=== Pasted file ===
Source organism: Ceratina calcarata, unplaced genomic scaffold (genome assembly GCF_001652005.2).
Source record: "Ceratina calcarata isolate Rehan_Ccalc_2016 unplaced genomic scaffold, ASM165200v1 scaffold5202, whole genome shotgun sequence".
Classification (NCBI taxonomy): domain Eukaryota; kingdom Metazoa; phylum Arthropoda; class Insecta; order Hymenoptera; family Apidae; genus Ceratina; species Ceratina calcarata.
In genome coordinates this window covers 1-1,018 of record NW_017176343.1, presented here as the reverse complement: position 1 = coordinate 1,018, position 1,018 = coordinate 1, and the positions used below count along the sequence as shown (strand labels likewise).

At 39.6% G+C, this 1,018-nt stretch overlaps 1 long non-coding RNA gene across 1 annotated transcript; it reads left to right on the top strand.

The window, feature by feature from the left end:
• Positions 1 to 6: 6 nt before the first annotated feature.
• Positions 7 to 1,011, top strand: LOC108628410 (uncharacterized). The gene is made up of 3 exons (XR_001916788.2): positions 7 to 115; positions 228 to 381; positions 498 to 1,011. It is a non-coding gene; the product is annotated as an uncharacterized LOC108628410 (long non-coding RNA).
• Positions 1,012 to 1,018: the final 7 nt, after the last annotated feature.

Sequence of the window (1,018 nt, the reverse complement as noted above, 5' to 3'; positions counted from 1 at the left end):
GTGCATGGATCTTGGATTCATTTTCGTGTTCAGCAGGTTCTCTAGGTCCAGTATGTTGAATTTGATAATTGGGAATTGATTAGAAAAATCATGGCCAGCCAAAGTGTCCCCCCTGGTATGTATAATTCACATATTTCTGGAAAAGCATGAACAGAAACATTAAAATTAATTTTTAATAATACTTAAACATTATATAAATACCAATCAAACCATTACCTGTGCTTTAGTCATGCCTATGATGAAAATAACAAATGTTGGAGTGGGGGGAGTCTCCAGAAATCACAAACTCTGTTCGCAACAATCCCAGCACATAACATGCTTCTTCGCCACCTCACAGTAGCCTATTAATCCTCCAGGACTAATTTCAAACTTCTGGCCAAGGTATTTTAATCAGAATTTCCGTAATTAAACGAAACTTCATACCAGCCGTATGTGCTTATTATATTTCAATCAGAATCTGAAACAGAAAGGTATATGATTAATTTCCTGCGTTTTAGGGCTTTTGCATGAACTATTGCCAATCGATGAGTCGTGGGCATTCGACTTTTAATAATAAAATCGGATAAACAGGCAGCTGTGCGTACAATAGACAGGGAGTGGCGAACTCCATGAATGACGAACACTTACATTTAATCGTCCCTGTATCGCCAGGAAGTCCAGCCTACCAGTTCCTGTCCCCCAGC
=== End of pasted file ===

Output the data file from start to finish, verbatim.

Source organism: Ceratina calcarata, unplaced genomic scaffold (genome assembly GCF_001652005.2).
Source record: "Ceratina calcarata isolate Rehan_Ccalc_2016 unplaced genomic scaffold, ASM165200v1 scaffold5202, whole genome shotgun sequence".
Classification (NCBI taxonomy): domain Eukaryota; kingdom Metazoa; phylum Arthropoda; class Insecta; order Hymenoptera; family Apidae; genus Ceratina; species Ceratina calcarata.
In genome coordinates this window covers 1-1,018 of record NW_017176343.1, presented here as the reverse complement: position 1 = coordinate 1,018, position 1,018 = coordinate 1, and the positions used below count along the sequence as shown (strand labels likewise).

At 39.6% G+C, this 1,018-nt stretch overlaps 1 long non-coding RNA gene across 1 annotated transcript; it reads left to right on the top strand.

The window, feature by feature from the left end:
• Positions 1 to 6: 6 nt before the first annotated feature.
• Positions 7 to 1,011, top strand: LOC108628410 (uncharacterized). The gene is made up of 3 exons (XR_001916788.2): positions 7 to 115; positions 228 to 381; positions 498 to 1,011. It is a non-coding gene; the product is annotated as an uncharacterized LOC108628410 (long non-coding RNA).
• Positions 1,012 to 1,018: the final 7 nt, after the last annotated feature.

Sequence of the window (1,018 nt, the reverse complement as noted above, 5' to 3'; positions counted from 1 at the left end):
GTGCATGGATCTTGGATTCATTTTCGTGTTCAGCAGGTTCTCTAGGTCCAGTATGTTGAATTTGATAATTGGGAATTGATTAGAAAAATCATGGCCAGCCAAAGTGTCCCCCCTGGTATGTATAATTCACATATTTCTGGAAAAGCATGAACAGAAACATTAAAATTAATTTTTAATAATACTTAAACATTATATAAATACCAATCAAACCATTACCTGTGCTTTAGTCATGCCTATGATGAAAATAACAAATGTTGGAGTGGGGGGAGTCTCCAGAAATCACAAACTCTGTTCGCAACAATCCCAGCACATAACATGCTTCTTCGCCACCTCACAGTAGCCTATTAATCCTCCAGGACTAATTTCAAACTTCTGGCCAAGGTATTTTAATCAGAATTTCCGTAATTAAACGAAACTTCATACCAGCCGTATGTGCTTATTATATTTCAATCAGAATCTGAAACAGAAAGGTATATGATTAATTTCCTGCGTTTTAGGGCTTTTGCATGAACTATTGCCAATCGATGAGTCGTGGGCATTCGACTTTTAATAATAAAATCGGATAAACAGGCAGCTGTGCGTACAATAGACAGGGAGTGGCGAACTCCATGAATGACGAACACTTACATTTAATCGTCCCTGTATCGCCAGGAAGTCCAGCCTACCAGTTCCTGTCCCCCAGC